- Will you be beholden to your vendor for making modifications to the software and if so, can you be sure they will continue to be responsive and price consistently over the long term?
- If you are responsible for the ongoing management of the codebase after the build:
A) Does the vendor have any incentive to ensure the code is maintainable long-term?
B) Do you have the technical expertise to update the code? For example, in response to penetration testing will your team have the knowledge to manage any necessary patching?
- Are you certain the vendor will deliver the project in the required timeframe?
- Do you have a team of people to provide functional and technical support?
- At the end of your system’s shelf life, will you be able to lift and shift your content to a new system?
The real costs of building, maintaining and self-hosting a bespoke system over a standard shelf life are illustrated here:
|Custom build and self-hosting costs over 7 years (USD)|
|Hosting and services||$50,000|
|Pen-testing and security governance||$10,000|
|Ongoing system training and consultancy||$50,000|
|Technical support provision||$50,000|
These costs should be considered as indicative and dependent on context. However, it is not an exaggeration to speculate the real cost of the project is likely to be over double the cost of the initial software build.
It should be noted that your product is likely to have a defined shelf life, after which the organisation will need to invest in a new system.
This is important because unless your organisation has a team of dedicated software developers responsible for continually upgrading the system, it’s likely to become outdated after a few years.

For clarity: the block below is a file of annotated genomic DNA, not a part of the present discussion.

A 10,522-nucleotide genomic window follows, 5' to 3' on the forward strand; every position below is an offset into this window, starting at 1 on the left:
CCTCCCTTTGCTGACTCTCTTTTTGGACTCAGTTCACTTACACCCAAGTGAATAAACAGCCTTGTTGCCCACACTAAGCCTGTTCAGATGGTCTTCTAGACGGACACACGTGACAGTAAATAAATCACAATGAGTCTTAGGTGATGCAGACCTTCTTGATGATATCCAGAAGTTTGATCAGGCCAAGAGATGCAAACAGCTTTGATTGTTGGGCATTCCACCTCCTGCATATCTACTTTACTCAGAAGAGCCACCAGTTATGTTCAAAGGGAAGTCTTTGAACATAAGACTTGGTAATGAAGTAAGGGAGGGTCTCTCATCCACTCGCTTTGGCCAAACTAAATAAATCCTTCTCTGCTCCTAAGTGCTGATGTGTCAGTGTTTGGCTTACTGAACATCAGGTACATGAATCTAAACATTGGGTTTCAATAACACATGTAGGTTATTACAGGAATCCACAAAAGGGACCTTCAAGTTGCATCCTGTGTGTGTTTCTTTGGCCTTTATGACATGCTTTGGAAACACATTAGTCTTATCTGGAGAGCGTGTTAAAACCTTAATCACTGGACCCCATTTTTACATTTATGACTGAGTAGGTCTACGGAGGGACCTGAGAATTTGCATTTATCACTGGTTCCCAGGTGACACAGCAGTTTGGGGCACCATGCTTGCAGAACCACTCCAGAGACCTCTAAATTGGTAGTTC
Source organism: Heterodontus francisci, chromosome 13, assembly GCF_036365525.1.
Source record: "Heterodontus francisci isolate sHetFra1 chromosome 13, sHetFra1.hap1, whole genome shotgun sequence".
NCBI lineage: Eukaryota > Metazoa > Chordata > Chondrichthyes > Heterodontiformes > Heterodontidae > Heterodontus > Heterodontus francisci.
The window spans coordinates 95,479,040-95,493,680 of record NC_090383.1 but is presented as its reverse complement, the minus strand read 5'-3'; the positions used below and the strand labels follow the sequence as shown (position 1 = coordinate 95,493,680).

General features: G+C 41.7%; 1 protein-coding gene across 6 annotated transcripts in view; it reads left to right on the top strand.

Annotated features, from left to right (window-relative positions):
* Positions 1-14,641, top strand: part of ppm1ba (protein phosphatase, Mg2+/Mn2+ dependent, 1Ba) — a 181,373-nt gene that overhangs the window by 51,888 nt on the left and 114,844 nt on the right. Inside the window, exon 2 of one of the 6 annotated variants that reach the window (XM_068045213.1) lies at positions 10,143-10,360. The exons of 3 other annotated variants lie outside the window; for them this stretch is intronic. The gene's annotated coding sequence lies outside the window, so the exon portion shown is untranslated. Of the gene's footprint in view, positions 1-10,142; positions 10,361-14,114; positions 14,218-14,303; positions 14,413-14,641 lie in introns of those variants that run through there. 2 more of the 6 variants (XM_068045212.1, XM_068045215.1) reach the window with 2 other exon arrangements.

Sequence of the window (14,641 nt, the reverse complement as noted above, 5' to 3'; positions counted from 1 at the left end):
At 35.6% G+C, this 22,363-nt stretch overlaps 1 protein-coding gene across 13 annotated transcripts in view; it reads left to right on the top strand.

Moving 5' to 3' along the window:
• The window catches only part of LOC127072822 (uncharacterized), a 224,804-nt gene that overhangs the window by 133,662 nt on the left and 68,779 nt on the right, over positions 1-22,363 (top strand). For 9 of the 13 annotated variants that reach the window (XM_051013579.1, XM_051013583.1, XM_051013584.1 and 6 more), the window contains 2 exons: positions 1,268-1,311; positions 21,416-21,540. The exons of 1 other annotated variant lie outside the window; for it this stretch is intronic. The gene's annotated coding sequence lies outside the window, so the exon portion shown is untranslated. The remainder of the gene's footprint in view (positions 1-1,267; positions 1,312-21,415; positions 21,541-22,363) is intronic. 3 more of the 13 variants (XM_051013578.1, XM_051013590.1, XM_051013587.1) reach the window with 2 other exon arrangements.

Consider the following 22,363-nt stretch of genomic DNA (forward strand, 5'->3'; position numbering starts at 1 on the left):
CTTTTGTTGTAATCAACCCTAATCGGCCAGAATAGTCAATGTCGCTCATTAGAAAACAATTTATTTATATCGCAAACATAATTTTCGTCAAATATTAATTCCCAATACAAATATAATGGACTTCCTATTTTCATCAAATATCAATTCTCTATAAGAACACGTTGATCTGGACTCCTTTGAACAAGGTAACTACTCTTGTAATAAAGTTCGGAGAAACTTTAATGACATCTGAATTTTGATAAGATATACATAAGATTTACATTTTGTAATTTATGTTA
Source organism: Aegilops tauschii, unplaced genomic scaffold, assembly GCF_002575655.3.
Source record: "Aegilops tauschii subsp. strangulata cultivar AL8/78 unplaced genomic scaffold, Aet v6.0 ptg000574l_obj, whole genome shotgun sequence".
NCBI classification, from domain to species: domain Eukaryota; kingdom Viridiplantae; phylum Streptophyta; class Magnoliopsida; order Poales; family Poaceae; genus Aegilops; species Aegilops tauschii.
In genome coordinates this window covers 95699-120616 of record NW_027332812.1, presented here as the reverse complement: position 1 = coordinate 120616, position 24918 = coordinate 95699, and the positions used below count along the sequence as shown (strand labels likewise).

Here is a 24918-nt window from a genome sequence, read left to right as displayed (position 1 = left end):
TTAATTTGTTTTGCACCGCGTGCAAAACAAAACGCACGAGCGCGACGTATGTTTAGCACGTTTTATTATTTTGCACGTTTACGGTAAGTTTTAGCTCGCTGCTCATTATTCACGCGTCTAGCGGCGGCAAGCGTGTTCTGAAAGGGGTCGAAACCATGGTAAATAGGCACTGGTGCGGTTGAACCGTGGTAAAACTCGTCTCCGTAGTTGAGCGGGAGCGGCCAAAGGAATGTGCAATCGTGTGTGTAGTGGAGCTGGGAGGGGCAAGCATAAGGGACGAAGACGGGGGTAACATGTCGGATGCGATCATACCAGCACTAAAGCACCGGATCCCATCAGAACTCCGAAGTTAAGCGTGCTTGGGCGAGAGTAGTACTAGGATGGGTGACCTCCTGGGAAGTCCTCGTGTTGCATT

This is especially true if new applications of technology like generative AI are adopted by specialist providers and start to offer real value in the exam development process.
Why assessment organisations choose a license model
The licensed ‘Software as a Service’ (SaaS) model has become standard in most industries over the last few years because it offers increased security, allows users to benefit from continued functionality updates, and offers much more flexibility.
Tiered pricing based on usage and modular design mean organisations only pay for what they use. At the same time, the system can flex as their needs change.
New functionality that comes onstream also has the potential to improve operational processes.
The shared tenancy model allows organisations to join a community of similar users to inform future upgrades – and these developments are shared with the organisation at no extra cost.
SaaS systems commonly follow universal standards, making content generated in the system more portable. This means integrations with other systems are easier, which is particularly important if moving to new modes of assessment delivery.
As a result, some of the reservations that once drove organisations to choose in-house solutions no longer apply.